Monday, April 28, 2008

Things I've Learned

from reading about famous singers of the past (for a course I'm giving)

* Marian Anderson was the first black to sing at the Met--in 1955. The first black MAN to sing at the Met was Bobby McFarrin. (OK, Robert McFarren, father of Bobby.)

* Lawrence Tibbett was urged to change his name to Lorenzo Tibeto. (Because Italians were supposedly the best opera singers.) But Rosa Ponselle changed her name from Ponzelli because Ponzelli sounded like someone in vaudeville. Tibbett became an alcoholic in his later years; Peter Davis suggests it may have been from guilt from his accidentally stabbing a chorister in a performance he gave. The chorister died; a doctor said it was from a heart attack, not from the wound. Someone referred to Tibbett as "this splendid man." Good characterization. (I have since read a biography of Tibbett--more on this later.)

* Rosa sang "Pace pace" to Caruso, who then urged the Met to let her debut in Forza. She built a mansion outside Baltimore --called Villa Pace. At age 76, she entered a party singing...Pace, Pace...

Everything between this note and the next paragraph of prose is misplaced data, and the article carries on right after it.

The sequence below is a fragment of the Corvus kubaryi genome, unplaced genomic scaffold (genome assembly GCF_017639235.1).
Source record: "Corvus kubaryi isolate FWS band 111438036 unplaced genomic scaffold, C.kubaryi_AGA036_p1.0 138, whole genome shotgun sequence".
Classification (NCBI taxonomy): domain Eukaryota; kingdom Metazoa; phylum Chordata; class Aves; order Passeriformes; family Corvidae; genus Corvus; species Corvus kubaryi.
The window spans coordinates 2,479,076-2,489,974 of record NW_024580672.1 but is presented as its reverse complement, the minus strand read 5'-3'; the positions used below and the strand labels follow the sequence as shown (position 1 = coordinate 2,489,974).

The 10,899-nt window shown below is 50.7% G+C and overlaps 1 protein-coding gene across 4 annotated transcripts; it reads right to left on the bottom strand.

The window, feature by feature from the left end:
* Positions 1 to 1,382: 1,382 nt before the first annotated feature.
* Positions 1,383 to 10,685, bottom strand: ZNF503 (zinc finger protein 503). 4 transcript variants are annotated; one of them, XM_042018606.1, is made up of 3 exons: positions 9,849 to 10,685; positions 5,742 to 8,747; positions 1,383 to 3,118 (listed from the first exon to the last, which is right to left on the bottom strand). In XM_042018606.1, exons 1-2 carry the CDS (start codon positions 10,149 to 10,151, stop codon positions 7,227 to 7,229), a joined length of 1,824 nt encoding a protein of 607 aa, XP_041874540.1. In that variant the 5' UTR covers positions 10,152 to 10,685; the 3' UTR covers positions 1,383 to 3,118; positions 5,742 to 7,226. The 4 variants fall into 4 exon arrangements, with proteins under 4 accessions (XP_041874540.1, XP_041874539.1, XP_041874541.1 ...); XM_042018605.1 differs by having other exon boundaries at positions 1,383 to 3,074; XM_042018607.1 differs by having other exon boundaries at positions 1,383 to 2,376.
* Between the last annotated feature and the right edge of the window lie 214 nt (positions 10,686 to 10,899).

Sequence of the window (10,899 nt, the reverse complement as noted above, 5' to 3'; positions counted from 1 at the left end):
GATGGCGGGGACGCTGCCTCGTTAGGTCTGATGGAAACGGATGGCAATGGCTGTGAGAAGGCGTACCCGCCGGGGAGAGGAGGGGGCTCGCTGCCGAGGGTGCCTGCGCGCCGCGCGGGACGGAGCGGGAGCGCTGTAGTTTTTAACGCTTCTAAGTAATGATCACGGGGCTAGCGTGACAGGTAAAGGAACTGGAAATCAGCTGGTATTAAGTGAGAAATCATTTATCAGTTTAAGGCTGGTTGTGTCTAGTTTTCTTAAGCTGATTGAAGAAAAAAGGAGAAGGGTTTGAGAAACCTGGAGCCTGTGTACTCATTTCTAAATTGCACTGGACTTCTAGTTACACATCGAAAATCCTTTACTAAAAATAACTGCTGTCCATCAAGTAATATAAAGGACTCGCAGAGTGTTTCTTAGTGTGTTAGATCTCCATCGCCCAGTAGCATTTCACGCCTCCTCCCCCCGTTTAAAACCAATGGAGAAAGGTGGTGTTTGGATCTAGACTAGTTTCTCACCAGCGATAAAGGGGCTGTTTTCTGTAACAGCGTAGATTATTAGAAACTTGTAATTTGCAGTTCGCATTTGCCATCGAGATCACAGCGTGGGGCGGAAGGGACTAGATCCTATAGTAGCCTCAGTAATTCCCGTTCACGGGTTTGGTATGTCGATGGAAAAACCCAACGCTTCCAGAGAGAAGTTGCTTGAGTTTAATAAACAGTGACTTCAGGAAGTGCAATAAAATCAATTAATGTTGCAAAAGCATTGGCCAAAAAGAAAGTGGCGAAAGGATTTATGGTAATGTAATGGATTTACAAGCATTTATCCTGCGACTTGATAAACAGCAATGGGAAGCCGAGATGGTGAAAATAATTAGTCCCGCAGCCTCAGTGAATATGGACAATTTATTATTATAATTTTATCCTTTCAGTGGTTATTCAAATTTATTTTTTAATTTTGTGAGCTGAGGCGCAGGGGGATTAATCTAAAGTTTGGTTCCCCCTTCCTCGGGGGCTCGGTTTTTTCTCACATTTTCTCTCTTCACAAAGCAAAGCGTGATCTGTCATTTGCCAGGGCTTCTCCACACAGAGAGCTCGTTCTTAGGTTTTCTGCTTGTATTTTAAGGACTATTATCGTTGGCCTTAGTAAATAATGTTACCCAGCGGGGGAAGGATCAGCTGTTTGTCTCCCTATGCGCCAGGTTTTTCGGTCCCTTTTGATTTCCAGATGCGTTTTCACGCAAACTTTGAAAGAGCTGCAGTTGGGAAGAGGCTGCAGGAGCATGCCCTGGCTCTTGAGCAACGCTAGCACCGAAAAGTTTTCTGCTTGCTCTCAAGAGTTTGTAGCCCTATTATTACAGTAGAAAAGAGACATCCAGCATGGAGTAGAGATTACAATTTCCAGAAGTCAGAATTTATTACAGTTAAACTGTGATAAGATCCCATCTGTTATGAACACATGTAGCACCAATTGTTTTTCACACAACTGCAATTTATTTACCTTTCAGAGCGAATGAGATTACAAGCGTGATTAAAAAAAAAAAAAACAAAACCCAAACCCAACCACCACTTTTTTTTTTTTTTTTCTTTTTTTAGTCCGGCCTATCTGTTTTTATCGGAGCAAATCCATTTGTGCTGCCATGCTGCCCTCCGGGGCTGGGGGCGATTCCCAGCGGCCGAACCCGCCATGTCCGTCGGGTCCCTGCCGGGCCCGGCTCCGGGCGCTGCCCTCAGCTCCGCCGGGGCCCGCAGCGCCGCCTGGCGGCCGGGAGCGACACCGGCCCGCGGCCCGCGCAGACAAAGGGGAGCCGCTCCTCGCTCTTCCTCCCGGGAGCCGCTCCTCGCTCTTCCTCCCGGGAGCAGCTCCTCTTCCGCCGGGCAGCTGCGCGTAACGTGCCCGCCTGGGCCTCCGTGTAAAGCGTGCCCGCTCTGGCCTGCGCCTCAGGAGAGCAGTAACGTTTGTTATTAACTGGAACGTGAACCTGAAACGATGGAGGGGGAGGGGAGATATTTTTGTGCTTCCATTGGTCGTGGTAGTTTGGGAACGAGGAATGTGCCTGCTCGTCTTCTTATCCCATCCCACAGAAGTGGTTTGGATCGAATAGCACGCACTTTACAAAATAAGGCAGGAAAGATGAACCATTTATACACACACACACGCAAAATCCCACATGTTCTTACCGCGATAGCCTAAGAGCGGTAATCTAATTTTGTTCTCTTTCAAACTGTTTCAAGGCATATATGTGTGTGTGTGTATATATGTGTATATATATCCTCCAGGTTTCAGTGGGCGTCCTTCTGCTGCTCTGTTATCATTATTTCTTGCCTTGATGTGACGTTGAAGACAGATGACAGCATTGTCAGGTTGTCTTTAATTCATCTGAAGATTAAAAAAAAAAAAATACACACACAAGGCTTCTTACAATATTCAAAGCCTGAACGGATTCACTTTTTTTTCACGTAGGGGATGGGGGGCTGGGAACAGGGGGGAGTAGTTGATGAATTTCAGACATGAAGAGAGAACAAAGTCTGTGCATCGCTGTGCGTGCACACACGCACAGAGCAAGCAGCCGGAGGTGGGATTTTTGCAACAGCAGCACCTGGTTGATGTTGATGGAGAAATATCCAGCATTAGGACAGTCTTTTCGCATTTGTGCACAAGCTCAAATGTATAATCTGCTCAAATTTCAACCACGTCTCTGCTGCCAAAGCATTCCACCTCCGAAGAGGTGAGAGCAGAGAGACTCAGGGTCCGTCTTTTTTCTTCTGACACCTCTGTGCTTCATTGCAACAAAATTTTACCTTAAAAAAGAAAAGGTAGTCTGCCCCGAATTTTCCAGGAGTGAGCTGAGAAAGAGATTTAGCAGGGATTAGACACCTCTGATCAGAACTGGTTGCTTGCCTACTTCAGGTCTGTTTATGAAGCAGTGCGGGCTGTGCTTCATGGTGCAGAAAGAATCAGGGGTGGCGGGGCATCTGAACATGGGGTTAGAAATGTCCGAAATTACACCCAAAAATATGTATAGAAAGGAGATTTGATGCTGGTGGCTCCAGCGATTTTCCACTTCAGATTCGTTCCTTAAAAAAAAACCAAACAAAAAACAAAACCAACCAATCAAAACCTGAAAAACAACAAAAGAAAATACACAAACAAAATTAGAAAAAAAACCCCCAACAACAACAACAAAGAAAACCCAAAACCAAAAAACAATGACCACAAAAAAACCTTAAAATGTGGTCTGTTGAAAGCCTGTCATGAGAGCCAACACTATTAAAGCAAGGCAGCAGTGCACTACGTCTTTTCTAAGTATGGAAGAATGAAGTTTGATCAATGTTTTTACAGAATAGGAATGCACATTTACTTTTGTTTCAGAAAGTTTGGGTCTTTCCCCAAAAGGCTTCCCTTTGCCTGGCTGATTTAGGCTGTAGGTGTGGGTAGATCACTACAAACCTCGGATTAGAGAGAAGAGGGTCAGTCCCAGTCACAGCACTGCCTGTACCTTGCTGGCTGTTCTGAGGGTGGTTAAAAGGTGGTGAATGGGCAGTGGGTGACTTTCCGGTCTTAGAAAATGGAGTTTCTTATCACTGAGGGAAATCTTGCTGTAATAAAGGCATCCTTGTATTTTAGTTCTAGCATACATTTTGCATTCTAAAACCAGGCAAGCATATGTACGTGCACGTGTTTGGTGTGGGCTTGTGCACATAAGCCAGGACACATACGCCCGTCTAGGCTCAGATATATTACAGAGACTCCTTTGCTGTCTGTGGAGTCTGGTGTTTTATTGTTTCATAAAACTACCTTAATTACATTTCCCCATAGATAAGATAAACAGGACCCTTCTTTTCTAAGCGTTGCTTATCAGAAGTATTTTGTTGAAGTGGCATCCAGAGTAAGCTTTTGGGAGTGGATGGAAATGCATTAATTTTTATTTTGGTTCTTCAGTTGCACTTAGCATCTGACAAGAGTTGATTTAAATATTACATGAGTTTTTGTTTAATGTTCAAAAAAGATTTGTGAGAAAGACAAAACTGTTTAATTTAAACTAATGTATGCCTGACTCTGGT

* Peter Davis was a fine music critic.

* Singing one Norma, said a soprano, was worse than three Brunhildas.

* Rosa became depressed later in life, took an overdose of sleeping pills, spent four months in a mental institution. But she recovered and became active behind-the-stage in opera again.

* The DAR refused to let Marian Anderson sing in Constitution Hall in 1939 because she was black. But relented in 1943. (Rudolf Bing, allegedly biased against American singers, militated to have blacks like her sing at the Met.)

* Too bad Roland Hayes, a black tenor, never sang at the Met. We have no recordings of him, but he became wealthy singing in Europe, and when Melba heard him sing, he was so fine that she burst into tears.


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